Henry Rollins began his music career at the dawn of the 1980s. That decade's sound is often stereotyped by overly-synthetic sounds and styles. But Rollins's finely tuned ears have picked out some of the best, most brilliant, and most influential albums from the 80's.
Disclaimer from Henry: Lists are just, like, your opinion, man. The 1980's, like any other decade, had a ton of great records. Here are but a few.
The Beastie Boys - Paul's Boutique
I bought a promo copy of this for a few bucks at a used record store. I have no memory of what my expectations were. I knew their previous album License To Ill quite well and I guess I just expected more of that. What came out of the speakers just floored me. I couldn't believe it was the same band. They had more than evolved, they had changed the game entirely. There are no Beastie Boys albums not worth checking out, but Paul's Boutique was a moment.
Dinosaur Jr. – Bug
What a band. Their newest album, Give A Glimpse Of What Yer Not is yet another great Dinosaur Jr. album. Bug was one of those records that when it came out, you knew you would keep as you moved from apartment to apartment. Bug's predecessor, You're Living All Over Me, is great too. I remember when I first heard this album all the way through and realized the whole thing was as good as the album's breakout song, "Freak Scene".
Sonic Youth – Evol
Just one of the many great albums the band made. I saw them twice on this tour and the second time, at the Roxy in LA, where they played the album from start to finish, was one of the most perfect concerts I have ever seen. A lot of people became aware of the band after Daydream Nation came out, and that's a great album as well, but the band was happening way before that. Evol and the follow up, Sister are both great.
Pixies – Doolittle
Many of us played this record so much, we might have overplayed it. After I heard it in North Dakota, of all places, I was able secure my own copy and for a good while played it almost every day. I had to take breaks from it. An incredibly good album that, in a way, defines Independent Music and is the perfect example of how amazing it can be.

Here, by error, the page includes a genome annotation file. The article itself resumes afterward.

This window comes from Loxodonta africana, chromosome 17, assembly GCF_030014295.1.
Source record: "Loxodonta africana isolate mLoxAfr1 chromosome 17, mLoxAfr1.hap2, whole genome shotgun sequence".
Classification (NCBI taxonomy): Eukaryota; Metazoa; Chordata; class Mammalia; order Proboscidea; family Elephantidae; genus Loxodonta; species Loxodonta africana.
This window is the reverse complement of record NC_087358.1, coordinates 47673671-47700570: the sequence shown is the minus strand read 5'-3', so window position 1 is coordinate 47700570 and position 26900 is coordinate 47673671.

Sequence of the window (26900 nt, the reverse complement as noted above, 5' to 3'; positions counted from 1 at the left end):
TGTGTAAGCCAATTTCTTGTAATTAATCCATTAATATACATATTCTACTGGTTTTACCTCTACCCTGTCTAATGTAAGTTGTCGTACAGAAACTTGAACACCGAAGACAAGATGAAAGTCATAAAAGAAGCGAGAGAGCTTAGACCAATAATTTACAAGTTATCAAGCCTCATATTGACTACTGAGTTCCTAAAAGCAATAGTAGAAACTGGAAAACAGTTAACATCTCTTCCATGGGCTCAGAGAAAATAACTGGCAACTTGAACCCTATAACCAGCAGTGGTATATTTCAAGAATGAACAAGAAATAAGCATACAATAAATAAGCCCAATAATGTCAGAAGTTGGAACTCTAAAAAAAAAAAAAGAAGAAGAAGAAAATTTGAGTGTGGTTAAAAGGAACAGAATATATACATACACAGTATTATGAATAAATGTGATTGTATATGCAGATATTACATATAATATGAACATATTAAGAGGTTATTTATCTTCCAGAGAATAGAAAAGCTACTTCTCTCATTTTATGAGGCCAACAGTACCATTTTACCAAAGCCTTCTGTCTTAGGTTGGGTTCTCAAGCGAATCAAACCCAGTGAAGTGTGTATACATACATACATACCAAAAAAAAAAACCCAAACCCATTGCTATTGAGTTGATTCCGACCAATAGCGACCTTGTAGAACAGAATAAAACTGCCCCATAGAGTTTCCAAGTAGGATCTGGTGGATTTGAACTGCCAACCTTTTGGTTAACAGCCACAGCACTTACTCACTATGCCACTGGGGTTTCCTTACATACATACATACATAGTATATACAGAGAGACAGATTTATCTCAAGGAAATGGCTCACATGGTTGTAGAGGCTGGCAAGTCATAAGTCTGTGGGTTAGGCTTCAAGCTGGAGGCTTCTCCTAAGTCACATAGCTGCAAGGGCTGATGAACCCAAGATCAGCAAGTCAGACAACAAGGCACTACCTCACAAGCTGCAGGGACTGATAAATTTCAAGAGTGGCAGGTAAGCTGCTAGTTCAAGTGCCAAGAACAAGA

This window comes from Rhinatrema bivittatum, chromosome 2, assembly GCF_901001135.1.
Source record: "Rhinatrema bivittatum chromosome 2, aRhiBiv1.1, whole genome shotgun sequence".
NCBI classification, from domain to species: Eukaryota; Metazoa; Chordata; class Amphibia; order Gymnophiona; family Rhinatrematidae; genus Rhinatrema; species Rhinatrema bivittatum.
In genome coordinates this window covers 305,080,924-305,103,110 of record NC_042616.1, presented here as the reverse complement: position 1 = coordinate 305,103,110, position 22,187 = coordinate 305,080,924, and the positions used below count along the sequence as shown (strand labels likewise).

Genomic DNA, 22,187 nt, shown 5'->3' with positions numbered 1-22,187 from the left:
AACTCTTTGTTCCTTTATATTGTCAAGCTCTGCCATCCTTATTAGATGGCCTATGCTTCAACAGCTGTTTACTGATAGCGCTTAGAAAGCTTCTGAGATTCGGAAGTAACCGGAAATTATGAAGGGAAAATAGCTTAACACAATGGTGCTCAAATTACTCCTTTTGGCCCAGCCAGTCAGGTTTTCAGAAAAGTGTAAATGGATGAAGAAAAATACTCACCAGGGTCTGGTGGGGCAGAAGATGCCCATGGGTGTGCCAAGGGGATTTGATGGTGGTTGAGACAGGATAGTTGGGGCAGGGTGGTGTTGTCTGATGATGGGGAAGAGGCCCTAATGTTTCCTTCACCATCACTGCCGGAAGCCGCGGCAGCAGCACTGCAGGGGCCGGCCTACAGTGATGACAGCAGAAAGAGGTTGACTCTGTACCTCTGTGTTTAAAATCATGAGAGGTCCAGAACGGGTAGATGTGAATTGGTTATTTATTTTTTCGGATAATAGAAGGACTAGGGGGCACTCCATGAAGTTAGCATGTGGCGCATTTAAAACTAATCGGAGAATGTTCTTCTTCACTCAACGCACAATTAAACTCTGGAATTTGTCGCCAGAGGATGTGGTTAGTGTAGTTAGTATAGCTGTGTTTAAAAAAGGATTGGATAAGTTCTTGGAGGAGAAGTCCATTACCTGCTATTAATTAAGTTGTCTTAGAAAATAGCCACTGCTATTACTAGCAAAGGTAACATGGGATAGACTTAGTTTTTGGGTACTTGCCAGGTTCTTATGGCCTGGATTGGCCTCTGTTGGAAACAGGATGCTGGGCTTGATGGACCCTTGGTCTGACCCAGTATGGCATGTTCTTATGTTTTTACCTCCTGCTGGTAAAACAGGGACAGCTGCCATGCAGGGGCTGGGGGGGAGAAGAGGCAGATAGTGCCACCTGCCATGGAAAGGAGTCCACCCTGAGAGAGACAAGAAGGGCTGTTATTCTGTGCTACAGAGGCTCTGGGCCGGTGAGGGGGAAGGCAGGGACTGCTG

Joy Division – Closer
I think it's easy to be so drawn in by the power of the band's one-of-a-kind debut, Unknown Pleasures, that it's possible to almost forget that the band indeed followed up and with a second album that shows not only great songwriting and ambition, but the way out there production of Martin Hannett. Closer is an album that must be heard on vinyl. It is through this medium that Closer delivers its full potential, the drums especially. The Joy Division remasters are absolutely great. Go forth without hesitation.
Birthday Party – Prayers On Fire
It's hard to imagine a band could be this unique, this diverse, and make its case with a mere two sides of an LP with which to do it. Just my opinion, but there is not one single Birthday Party song that isn't great. If I was a better writer, I could describe the music on this album. How about this, check out the band on Spotify. If you like what you hear, you can thank me later.
Rites Of Spring – End On End
My single favorite release from the mighty Dischord label. I have been listening to this album for over thirty years and it's lost none of its velocity. When I hear it, over and over, I conclude they were the most alive people in the world when they made it. Produced by Ian MacKaye, who would later get together with two members of Rites, Guy Picciotto and Brendan Canty and along with Joe Lally, form some band called Fugazi.
The Damned – The Black Album
The band's fourth album and one of their best. This is the album the Damned started the 1980's with and what a way to usher in a new decade. It is a double LP, three sides studio, one side live. The band walked the line of pretension with one song, Curtain Call, taking up the entire third side, but they pulled it off and then some. Much different than the first three Damned LPs, the band showed everyone that, as chaotic as they could be, they were a real band and would not be confined or defined by the fact that they were one of the first Punk Rock bands.
Public Enemy - It Takes A Nation Of Millions To Hold Us Back
We were on tour and turned up at a college radio station for an interview. Someone there said the new Public Enemy album was coming out and they had a promo copy. The guy actually taped it. I still have the cassette. We ended up in the parking lot of a music store to get supplies and decided it was time to listen to the tape. I can't remember any of us saying a word. I wondered to myself why we should even bother, as I had just heard the best album. This record blew our minds.